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Posted: 7/11/2018 2:45:49 PM EDT
[Last Edit: 7/11/2018 3:32:07 PM EDT by asorel]
I'm putting together a 20" AR as a lightweight, general-use rifle, and am looking for an optic solution to complement it. Weight is a factor as this is a lightweight rifle, but not the only factor. Obviously cheaper is better than the alternative but I am willing to pay a premium if it means I'll get quality. So far I've narrowed it to these choices:


  • TA31 with ACSS reticule, and an offset dual-illuminated RMR. I like this option because it offers a good amount of versatility, and with the RMR I still have a decent option at <25 yards, without fooling around with BAC or anything like that. No batteries whatsoever has an appeal to it as well. Total weight (ACOG+MWI mount+RMR+mount) is ~14 oz.


  • TA33 only, BDC reticule. Still versatile, but not to the degree of the first option, although eye relief is a bit better. Still battery-free, the real advantage here is weight. Total weight (ACOG+MWI mount) ~9.8 oz


  • 1-6x TR25. Still battery-free and good versatility from the 1-6x, but no BDC. It's also heavy. Total weight (Accupoint+AP mount) is ~22 oz.


  • 1-6x Vortex Strike Eagle. 1-6x gives good versatility, and unlike the Accupoint the reticule is BDC. The LED brightness is good for daylight (or so I've read), but presumably not as bright as fiber optics. Lighter too, but the downside is that battery. Total weight (Vortex+AP mount) is ~20 oz.



So what does the hive think? I'm leaning towards either Option 1 or Option 4, but I included the others to see what people thought of them. Other optics suggestions appreciated as well.
Link Posted: 7/11/2018 3:18:02 PM EDT
[Last Edit: 7/11/2018 3:34:35 PM EDT by StraightMiataMan]
How far do you intend to be shooting this?

Going with a TA33 is a great option, but that's going to start sucking real quick if you're reaching out there.

A 1-6/8 is golden for further distances, but if you're not pushing past 200, you can save a ton of size and weight.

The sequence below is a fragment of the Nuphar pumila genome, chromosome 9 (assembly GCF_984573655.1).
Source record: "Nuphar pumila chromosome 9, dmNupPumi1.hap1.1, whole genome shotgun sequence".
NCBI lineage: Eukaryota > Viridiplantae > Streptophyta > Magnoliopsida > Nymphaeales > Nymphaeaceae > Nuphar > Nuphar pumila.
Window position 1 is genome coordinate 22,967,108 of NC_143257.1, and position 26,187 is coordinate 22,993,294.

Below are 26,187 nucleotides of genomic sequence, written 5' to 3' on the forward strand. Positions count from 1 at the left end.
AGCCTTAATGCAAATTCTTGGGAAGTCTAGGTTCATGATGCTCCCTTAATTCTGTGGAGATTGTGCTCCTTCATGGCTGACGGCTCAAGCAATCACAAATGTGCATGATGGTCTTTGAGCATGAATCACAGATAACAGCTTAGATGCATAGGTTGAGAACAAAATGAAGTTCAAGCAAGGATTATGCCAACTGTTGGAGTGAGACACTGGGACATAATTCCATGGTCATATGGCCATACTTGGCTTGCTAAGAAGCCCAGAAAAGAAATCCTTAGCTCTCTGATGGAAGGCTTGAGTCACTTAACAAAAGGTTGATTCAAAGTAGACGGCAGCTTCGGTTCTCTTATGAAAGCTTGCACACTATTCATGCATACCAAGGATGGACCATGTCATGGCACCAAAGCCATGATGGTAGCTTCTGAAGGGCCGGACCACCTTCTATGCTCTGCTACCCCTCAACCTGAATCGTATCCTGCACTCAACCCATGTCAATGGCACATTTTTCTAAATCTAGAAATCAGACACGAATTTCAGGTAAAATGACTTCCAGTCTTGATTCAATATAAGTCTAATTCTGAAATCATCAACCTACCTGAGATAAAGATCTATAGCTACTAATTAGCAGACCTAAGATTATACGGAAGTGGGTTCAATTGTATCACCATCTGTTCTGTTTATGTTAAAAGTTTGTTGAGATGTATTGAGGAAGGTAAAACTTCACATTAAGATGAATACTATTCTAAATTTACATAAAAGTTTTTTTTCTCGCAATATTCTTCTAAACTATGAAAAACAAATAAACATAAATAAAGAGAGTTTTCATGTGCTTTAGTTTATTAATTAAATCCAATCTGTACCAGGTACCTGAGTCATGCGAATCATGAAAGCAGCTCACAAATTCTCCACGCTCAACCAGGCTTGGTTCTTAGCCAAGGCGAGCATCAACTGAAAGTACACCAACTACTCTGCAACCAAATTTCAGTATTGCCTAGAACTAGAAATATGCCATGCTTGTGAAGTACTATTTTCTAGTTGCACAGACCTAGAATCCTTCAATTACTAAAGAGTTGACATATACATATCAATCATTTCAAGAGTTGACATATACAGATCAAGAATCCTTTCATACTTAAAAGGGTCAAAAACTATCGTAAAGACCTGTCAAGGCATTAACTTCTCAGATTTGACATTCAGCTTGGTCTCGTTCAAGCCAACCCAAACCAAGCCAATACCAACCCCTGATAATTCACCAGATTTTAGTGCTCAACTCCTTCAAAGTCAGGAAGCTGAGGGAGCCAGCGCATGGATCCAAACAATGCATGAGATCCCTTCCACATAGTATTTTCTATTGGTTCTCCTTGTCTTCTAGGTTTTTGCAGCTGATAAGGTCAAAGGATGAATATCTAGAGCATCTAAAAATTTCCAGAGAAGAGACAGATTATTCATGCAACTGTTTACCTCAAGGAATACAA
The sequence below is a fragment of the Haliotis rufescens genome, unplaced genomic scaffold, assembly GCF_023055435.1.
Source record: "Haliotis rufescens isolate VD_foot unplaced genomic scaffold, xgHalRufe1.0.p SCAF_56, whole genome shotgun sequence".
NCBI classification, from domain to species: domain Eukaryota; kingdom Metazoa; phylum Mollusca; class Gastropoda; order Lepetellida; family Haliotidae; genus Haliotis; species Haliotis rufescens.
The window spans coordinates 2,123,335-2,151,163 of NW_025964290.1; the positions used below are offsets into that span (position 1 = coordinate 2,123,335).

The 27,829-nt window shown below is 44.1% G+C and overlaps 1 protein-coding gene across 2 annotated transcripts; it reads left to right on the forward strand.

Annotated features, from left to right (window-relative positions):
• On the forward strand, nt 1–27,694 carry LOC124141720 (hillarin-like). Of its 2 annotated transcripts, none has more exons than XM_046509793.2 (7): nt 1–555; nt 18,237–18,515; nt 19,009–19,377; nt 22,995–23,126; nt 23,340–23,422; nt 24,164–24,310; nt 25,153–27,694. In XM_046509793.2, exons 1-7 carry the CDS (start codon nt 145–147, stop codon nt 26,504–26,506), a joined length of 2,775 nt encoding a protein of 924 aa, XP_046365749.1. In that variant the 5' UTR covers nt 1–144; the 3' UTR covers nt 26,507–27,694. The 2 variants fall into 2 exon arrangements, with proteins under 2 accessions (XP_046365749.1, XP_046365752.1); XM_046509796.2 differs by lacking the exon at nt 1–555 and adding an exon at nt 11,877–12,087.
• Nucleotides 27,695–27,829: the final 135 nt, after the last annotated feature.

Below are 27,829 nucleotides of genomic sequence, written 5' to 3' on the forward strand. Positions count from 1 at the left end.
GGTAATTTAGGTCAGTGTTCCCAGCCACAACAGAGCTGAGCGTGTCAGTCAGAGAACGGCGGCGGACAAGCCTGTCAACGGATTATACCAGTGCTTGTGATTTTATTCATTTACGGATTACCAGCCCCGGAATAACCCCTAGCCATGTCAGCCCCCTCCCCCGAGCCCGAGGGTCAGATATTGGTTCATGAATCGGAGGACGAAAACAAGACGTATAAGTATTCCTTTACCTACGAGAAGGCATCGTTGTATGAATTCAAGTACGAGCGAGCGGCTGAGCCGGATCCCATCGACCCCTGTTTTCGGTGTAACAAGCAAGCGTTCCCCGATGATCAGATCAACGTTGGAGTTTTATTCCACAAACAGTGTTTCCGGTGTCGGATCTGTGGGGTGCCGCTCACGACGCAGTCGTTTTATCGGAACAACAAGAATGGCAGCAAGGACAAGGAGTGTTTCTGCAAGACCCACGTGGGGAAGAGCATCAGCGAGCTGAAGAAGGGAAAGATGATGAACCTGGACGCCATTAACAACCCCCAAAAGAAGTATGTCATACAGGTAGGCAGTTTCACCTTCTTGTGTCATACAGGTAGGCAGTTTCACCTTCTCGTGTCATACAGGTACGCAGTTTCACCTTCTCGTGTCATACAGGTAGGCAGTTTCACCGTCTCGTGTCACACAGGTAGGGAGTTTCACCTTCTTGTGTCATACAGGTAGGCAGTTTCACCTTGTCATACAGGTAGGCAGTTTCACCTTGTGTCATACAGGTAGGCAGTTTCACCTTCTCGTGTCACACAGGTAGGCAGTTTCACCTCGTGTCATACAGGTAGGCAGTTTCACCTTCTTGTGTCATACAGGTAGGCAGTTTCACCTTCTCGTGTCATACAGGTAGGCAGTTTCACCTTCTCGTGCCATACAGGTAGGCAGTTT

Edit - in general, if weight is a concern

0-100, aimpoint micro, RMR, Leupold DPP.

0-300, TA33 + SLR mount

0-500, TA31/Leupold Mk6 + Aero mount

>500yds, AR10/FAL/G3/Scar 17
Link Posted: 7/11/2018 3:31:06 PM EDT
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Originally Posted By StraightMiataMan:
How far do you intend to be shooting this?

Going with a TA33 is a great option, but that's going to start sucking real quick if you're reaching out there.

A 1-6/8 is golden for further distances, but if you're not pushing past 200, you can save a ton of size and weight.
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Once all's said and done I'd like this gun to be usable out to 400 yards or so. Anything beyond that, and it seems like 5.56x45 loses potency pretty fast. Obviously the 1-6x is going to be "better" for that than a 4x ACOG on paper, but I'm curious as to what the practical difference between the two would be regarding ease of use and so forth. That kind of info would help determine what I'm buying with that extra half pound of weight.
Link Posted: 7/11/2018 3:36:29 PM EDT
[Last Edit: 7/11/2018 3:37:09 PM EDT by StraightMiataMan]
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Originally Posted By asorel:
Once all's said and done I'd like this gun to be usable out to 400 yards or so. Anything beyond that, and it seems like 5.56x45 loses potency pretty fast. Obviously the 1-6x is going to be "better" for that than a 4x ACOG on paper, but I'm curious as to what the practical difference between the two would be regarding ease of use and so forth. That kind of info would help determine what I'm buying with that extra half pound of weight.
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What are you shooting at 400yds?

A TA33 will let you hit a target, a 1-6x will let you identify what color the target is wearing, a 1-8x or 2-10x will let you know who the target is. Steel torso? TA33. Paper precision? SWFA 16x. Competition? 1-8x.

Optics are, IMO, the single most use-specific part of a firearm. There's a lot on the market, and there's a lot of different types that are (most) all out there for a reason.
Link Posted: 7/11/2018 4:13:43 PM EDT
[Last Edit: 7/11/2018 9:12:05 PM EDT by Trollslayer]
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Originally Posted By StraightMiataMan:
Optics are, IMO, the single most use-specific part of a firearm.
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Yes, but he sounds like he wants a general purpose optic for general purposes.

Really, something in the range of (approximately) 3-9X 40mm is probably what you want. They aren't considered glamorous but they have proven their usefulness over decades. There are lots of options from which to choose.

Mark AR MOD 1 3-9x40mm

This is one example - good zoom range, lifetime warranty, target turrets, side focus, mil dots, low price,...



Check out Vortex, too.
Link Posted: 7/11/2018 4:14:30 PM EDT
Discussion ForumsJump to Quoted PostQuote History
Originally Posted By StraightMiataMan:

What are you shooting at 400yds?

A TA33 will let you hit a target, a 1-6x will let you identify what color the target is wearing, a 1-8x or 2-10x will let you know who the target is. Steel torso? TA33. Paper precision? SWFA 16x. Competition? 1-8x.

Optics are, IMO, the single most use-specific part of a firearm. There's a lot on the market, and there's a lot of different types that are (most) all out there for a reason.